This post will discuss how the small undercapitalized trader may seek funding. The traditional prop firm model seems to no longer be an option for most futures traders (I wonder if it was it ever an option?) Instead, the most realistic option for funding today is the Topsteptrader model, though not necessarily TST--as the new kid on the block OneUp Trader seems to be the better, if unproven, bet. The model is partially opportunistic towards the trader but also potentially disruptive for the whole industry. The model is based on paying a set fee per month to hit specific and somewhat difficult goals on a monitored trading simulator. Once the goals are hit, the firm will "fund" the trader with a small amount of capital from appx 2k to 5k.
In the past, I was somewhat negative on this model because there were several antagonistic rules. TST in the past came to me for an affiliate opportunity but I declined as I couldn't verify the model. Today however, Topsteptrader has removed most of those antagonistic rules and the time limit making it a more balanced approach. And to their credit TST has payed out at traders.
The other upstart is a firm known as OneUp Trader. While TST has been around for several years, OneUpTrader is the new kid on the block offering the better, if unproven deal. The question is which of these or are either of these good options for the futures trader? One risk is getting stuck on a Combine or OneUp Tradertreadmill where an otherwise profitable trader continually tries and falls short of meeting the stringent funding requirements when they could just be saving and trading their own account within their abilities. And, that's one reason I was negative on these operations in the past. However, the reality is that if a trader is starting with a tiny futures account then there is a high risk of total account loss.
As to whether or not it is possible to do well on a small account, let's imagine a day trader who has a 100k account, keeps risk to 3% or less per day, and manages a 100% return. This level of return seems entirely plausible in the futures markets (not representative or typical but possible). If the trader trading the large account (1) is very consistent/wins most days, (2) does not hold losing positions over the close (most will), and (3) doesn't use advanced techniques that require more capital (most will) then it is, at least, possible to see how it might be possible. A true day trader only needs enough in their account to (1) meet some minimum multiple of the daily loss limit, and (2) have enough to meet margin requirements. Many futures brokers will offer reduced day trading margins. From this, we can see that if a trader has some minimum multiple of the daily loss limit, say 4x the daily loss limit, or 12k plus possibly cushion for margin that the small trader could make a sizable amount on a small account. However, it is important to realize that most large traders violate all the requirements for these assumptions to work. They may day trade but they might hold positions over the close to recover or hit a target or they may have an acceptable loss limit per day but their winning percentage of days might be too low. If the winning percentage is too low then a normal drawdown could still wipeout the small trader.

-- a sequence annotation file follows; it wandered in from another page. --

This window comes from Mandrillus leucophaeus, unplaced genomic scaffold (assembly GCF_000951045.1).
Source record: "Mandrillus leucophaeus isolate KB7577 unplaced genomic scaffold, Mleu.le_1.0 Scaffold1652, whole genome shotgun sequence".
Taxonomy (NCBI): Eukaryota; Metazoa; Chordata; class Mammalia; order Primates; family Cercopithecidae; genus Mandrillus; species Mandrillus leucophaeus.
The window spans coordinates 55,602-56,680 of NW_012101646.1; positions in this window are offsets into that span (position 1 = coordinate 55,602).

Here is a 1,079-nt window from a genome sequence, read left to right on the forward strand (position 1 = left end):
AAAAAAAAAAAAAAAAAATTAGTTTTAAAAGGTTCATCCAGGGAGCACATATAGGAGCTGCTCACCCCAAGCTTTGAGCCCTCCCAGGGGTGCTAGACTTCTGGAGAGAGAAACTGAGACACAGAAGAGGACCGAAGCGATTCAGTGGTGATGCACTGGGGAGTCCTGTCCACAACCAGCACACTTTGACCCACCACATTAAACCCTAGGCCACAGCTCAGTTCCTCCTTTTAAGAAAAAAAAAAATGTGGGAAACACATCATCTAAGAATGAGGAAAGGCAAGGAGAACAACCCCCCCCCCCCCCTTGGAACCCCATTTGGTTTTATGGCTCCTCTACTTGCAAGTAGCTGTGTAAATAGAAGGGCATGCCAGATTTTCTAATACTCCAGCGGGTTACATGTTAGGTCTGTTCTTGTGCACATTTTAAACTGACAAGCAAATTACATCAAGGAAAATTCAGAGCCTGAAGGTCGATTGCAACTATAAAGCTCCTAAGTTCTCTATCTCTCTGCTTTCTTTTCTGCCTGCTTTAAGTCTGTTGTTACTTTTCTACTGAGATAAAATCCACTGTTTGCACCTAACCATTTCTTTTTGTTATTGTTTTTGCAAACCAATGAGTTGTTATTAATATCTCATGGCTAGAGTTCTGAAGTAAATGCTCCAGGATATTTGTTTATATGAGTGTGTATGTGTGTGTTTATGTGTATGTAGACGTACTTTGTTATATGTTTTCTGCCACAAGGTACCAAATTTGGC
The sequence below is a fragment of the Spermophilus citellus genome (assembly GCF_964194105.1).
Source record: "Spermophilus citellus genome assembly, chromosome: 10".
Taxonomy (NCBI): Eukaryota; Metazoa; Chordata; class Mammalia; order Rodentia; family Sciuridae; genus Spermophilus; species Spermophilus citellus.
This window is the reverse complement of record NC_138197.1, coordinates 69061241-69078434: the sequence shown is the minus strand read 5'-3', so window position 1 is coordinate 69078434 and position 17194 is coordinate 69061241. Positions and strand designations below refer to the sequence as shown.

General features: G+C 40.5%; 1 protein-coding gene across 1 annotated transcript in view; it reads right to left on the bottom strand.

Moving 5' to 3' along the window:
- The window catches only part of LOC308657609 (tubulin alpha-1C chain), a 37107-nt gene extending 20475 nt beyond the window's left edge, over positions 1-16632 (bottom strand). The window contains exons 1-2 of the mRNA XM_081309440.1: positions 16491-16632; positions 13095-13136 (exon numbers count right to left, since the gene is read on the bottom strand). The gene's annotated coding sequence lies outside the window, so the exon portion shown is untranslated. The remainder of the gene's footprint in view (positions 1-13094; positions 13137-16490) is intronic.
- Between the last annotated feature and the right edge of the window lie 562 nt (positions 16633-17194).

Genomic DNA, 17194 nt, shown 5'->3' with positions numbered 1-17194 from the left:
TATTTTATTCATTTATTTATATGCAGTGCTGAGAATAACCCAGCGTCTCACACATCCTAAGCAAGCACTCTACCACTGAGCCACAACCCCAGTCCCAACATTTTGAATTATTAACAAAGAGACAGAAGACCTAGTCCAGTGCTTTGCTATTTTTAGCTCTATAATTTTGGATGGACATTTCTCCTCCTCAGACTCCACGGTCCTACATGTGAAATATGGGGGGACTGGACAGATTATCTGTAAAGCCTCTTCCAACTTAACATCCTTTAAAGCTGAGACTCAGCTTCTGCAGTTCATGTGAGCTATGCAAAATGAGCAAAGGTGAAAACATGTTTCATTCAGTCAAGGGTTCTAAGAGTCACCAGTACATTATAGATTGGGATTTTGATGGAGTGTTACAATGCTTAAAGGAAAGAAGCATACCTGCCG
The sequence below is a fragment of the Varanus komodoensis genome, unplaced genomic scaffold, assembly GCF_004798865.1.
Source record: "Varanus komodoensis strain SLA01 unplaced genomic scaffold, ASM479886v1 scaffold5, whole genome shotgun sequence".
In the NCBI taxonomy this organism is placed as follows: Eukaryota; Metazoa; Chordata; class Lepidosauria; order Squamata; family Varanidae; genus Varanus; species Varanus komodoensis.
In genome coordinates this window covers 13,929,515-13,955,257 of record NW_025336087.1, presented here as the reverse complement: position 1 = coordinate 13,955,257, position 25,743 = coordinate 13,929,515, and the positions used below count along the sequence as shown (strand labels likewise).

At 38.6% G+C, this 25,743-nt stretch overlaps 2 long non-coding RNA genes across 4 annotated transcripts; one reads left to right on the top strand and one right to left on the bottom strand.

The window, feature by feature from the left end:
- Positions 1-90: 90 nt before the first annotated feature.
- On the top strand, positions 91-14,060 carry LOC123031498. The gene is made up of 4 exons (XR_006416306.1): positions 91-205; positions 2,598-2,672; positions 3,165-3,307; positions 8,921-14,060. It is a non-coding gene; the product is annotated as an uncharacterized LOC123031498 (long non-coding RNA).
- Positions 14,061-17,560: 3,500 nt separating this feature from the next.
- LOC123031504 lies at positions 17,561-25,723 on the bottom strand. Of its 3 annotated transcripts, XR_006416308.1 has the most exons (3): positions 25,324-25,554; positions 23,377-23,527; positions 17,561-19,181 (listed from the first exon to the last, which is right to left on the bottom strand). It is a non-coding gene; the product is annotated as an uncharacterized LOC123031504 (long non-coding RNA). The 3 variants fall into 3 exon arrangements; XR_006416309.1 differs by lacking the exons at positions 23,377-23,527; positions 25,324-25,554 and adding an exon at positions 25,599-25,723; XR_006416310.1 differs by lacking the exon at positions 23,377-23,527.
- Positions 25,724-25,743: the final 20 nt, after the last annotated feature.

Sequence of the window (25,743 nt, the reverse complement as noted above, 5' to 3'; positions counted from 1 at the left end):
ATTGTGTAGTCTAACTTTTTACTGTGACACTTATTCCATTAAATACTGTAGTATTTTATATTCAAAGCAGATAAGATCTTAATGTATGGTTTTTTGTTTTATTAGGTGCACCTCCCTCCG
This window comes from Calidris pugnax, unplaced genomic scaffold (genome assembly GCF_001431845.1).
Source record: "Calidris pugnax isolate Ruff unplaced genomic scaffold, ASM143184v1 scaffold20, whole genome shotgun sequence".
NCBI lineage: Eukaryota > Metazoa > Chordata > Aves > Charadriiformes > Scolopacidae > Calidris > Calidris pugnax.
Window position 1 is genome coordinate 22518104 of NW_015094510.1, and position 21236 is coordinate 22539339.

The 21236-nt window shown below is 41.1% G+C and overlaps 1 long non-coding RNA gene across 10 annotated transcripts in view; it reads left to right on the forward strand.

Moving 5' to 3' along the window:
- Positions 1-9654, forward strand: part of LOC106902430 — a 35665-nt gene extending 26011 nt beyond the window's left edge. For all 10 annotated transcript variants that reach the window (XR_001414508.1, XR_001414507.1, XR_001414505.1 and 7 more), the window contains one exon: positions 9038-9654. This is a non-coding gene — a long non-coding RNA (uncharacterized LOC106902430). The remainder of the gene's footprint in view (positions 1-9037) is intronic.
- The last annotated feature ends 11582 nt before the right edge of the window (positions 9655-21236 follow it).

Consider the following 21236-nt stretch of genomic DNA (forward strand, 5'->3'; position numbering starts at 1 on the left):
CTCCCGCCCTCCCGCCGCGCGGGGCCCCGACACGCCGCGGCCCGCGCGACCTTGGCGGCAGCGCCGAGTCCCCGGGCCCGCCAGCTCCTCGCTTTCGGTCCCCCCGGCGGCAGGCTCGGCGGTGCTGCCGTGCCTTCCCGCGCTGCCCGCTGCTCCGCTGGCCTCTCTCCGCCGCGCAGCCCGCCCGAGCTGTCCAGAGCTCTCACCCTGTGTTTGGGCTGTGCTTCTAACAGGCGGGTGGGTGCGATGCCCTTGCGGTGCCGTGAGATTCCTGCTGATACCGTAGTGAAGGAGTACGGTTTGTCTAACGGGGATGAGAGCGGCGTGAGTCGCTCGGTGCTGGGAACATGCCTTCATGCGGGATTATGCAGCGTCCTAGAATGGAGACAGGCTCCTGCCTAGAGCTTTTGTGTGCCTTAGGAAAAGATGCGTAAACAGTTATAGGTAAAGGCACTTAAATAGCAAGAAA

Really, I see it as a form of shot taking. The professional or serious trader looks at the maximum drawdown of a system or trading method and wants to have a buffer above and beyond that maximum drawdown. The shot taker instead seeks to hit a "good run" before the inevitable drawdown. Given that the reality of small futures traders are essentially going to be "shot taking", it starts to make OneUp Traderand Topsteptrader look like better options because for a fixed monthly fee: a trader can work on their trading in a serious fashion and can then go on to get the 2k to 5k in funding without having to worry about risking their own money.
In summary, there are options for the small trader today that seeks funding. However, it is advisable for prospective traders to understand that they may, also, be the "customer" in this relationship. Some may be better off trading their own accounts or simply trading in the simulator for free. Two more notes that may be worth knowing: (1) data is included in the trial cost -- a bonus, and (2) you will have to pay professional data fees if you pass and go live. These fees were probably designed or intended for much larger traders: not the tiny stakes that these firms give you and trading too many products could make it very difficult to make money in the live account just due to the data fees alone-- but provided a trader only trades on one or a couple of exchanges then those costs should be fully surmountable (example NYMEX and CME would cost $170 per month).
Notes: No affiliation with either firm. I am currently taking the TST combine and planning to take the OneUp Trader try out. Results discussed are hypothetical/conjecture only and not typical. Read full disclaimer at bottom to learn more about the real risks of futures trading.